By Ben Davis
My name is Ben Davis, I am 30 years old and a final year student at the Irish Baptist College—two facts that I must admit feel somewhat surreal. I am also married to Sara, a music teacher, and we live in Antrim where we are members of Antrim Baptist Church. When not writing essays or preparing sermons, I enjoy going for extended walks, meeting with friends for coffee, podcast listening (a legitimate hobby), and attempting to read old books written in ancient languages. Before coming to College, I studied Microbiology at Queen’s and then worked as postman for 6 years. During that time the Lord impressed upon me a deep hunger for Scripture and a compelling desire to teach it. In his providence, he has granted me the opportunity of investing in three years of concentrated theological education. My goal: to dig a well from which to draw over a lifetime of ministry. By God’s grace and the investment of the College’s tutors, I happily continue to dig.
As a final year student, I’ve become accustomed to certain staples of College life: from stimulating lectures to rich fellowship, from sermon workshop to daily devotions, from evangelism teams to essay deadlines—not to mention the annual table tennis tournament! This year things are unfortunately not quite so predictable. Year group bubbles, limited library use, no evangelism teams, online lectures, and Zoom prayer meetings mark just some of the changes brought by COVID-19. Frustrating? Absolutely. And yet there has been much for which to give thanks. In the first term, we enjoyed no less than ten weeks of face-to-face teaching.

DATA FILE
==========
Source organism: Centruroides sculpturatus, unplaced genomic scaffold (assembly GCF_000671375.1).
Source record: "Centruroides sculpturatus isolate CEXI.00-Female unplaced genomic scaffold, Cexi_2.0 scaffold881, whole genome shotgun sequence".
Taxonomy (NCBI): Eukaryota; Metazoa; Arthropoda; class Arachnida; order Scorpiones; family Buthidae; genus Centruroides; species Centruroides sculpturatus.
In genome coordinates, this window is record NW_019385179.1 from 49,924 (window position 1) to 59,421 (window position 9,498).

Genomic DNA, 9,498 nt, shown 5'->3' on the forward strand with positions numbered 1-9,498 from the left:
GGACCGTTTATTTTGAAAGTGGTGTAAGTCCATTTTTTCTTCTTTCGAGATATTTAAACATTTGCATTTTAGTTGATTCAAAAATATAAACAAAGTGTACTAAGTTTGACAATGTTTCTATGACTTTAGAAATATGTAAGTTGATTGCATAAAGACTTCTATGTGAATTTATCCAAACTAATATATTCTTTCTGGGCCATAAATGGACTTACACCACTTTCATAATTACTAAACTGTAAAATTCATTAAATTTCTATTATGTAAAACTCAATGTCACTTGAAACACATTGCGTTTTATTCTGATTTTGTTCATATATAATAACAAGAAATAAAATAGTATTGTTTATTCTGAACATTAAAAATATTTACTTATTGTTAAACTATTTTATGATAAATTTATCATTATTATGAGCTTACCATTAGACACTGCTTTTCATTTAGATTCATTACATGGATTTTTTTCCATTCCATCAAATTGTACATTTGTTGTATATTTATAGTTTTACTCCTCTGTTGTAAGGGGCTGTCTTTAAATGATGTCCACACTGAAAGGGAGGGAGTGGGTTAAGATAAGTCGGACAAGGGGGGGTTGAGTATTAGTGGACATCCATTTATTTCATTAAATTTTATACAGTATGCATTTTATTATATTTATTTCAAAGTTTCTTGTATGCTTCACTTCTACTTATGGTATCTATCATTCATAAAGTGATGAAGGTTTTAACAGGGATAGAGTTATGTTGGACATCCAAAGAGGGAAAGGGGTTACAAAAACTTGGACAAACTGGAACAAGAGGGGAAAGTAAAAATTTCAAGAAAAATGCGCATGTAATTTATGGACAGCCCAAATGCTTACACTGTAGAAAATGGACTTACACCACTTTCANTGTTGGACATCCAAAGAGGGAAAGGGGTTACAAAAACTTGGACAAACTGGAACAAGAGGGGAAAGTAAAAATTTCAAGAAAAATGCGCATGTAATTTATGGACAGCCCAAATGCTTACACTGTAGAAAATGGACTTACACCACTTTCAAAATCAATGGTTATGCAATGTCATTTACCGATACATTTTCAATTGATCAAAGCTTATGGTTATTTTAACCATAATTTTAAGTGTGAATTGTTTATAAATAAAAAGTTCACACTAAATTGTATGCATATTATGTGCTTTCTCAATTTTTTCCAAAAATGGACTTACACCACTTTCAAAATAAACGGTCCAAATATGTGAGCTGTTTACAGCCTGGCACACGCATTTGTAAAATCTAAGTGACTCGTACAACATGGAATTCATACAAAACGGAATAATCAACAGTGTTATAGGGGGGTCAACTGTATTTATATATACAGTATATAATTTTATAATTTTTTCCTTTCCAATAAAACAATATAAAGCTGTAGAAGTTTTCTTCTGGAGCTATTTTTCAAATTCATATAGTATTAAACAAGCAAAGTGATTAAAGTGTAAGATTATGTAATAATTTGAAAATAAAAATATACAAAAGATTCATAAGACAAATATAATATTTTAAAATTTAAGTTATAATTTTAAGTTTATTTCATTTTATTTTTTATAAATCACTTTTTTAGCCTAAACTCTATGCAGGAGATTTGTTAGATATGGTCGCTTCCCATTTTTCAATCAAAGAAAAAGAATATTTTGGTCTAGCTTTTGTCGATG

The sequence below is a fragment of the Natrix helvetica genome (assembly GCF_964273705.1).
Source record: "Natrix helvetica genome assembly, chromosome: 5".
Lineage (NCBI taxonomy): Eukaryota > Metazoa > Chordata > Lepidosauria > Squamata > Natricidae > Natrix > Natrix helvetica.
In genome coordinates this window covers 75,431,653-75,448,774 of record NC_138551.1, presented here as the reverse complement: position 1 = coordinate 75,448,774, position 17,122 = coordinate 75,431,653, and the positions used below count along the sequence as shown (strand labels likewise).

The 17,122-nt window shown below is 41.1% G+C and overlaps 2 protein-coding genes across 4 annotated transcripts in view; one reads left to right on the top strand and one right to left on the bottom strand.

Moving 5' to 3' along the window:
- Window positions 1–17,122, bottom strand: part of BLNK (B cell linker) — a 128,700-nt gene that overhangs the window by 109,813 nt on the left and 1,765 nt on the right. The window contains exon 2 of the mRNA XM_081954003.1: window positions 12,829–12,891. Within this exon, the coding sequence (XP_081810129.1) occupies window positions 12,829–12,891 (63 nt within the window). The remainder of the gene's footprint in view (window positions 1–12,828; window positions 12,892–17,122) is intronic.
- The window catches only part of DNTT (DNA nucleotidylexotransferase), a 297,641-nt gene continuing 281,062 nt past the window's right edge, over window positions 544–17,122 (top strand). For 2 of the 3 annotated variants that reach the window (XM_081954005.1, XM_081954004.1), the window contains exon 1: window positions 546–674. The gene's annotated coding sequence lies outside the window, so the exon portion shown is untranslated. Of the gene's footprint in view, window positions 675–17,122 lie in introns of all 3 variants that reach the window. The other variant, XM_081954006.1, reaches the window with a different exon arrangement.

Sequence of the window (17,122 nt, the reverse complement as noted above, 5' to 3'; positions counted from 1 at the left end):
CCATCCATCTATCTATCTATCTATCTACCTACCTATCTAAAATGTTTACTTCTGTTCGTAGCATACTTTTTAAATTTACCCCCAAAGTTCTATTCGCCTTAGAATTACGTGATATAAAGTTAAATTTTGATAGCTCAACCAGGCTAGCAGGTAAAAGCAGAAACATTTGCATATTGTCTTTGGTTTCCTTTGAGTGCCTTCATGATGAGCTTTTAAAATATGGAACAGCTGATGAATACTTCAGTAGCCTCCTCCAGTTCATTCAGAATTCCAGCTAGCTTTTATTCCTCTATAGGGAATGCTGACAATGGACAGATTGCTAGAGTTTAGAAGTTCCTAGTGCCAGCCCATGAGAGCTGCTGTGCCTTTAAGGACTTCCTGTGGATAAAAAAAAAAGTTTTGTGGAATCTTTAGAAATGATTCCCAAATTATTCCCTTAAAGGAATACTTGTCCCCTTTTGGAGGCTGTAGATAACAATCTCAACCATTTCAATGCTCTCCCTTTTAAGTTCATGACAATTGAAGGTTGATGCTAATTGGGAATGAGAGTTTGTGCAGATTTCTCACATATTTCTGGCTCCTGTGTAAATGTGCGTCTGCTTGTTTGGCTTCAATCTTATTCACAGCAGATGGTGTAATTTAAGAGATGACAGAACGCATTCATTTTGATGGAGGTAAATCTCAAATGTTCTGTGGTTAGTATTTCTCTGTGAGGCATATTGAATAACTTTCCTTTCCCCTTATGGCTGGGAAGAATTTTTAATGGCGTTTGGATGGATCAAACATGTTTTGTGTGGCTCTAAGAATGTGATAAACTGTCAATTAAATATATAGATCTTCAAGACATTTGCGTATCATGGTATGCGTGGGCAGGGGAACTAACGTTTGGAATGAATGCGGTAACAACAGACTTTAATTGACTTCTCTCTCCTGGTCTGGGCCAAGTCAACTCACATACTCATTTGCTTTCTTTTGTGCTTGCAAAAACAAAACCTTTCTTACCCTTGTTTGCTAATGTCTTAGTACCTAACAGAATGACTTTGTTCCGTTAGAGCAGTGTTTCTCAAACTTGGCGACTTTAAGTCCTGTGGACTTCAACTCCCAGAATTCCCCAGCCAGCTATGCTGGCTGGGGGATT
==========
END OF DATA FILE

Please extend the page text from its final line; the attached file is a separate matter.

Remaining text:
For me personally, the experience has reinforced two realities easily forgotten. The first being this: quality theological education should be received with gratitude—it is a gift. Maybe it’s because I’m in my final year of College with only a few teaching weeks remaining, or maybe it’s because a pandemic has a way of exposing just how much you take for granted, but this year, more than any other, I have felt the sheer privilege of daily soaking up teaching that is full of biblical, theological, and pastoral insight. As my time at College draws to a close, it does so on a profound note of thankfulness. Secondly, if theological education aims at ministry preparation—as it should—then it must endeavour not to lose sight of the context in which all such ministry transpires: on the far side of Eden, in a groaning creation still awaiting its final redemption (Rom. 8:18–23). For someone all too comfortable with his head stuck in books, the limitations imposed on College life by COVID have clarified my outlook and sharpened my focus. To paraphrase Martin Luther: all ministry and therefore all theological study should be done under the cross. For there weakness has become strength and death the gateway to life.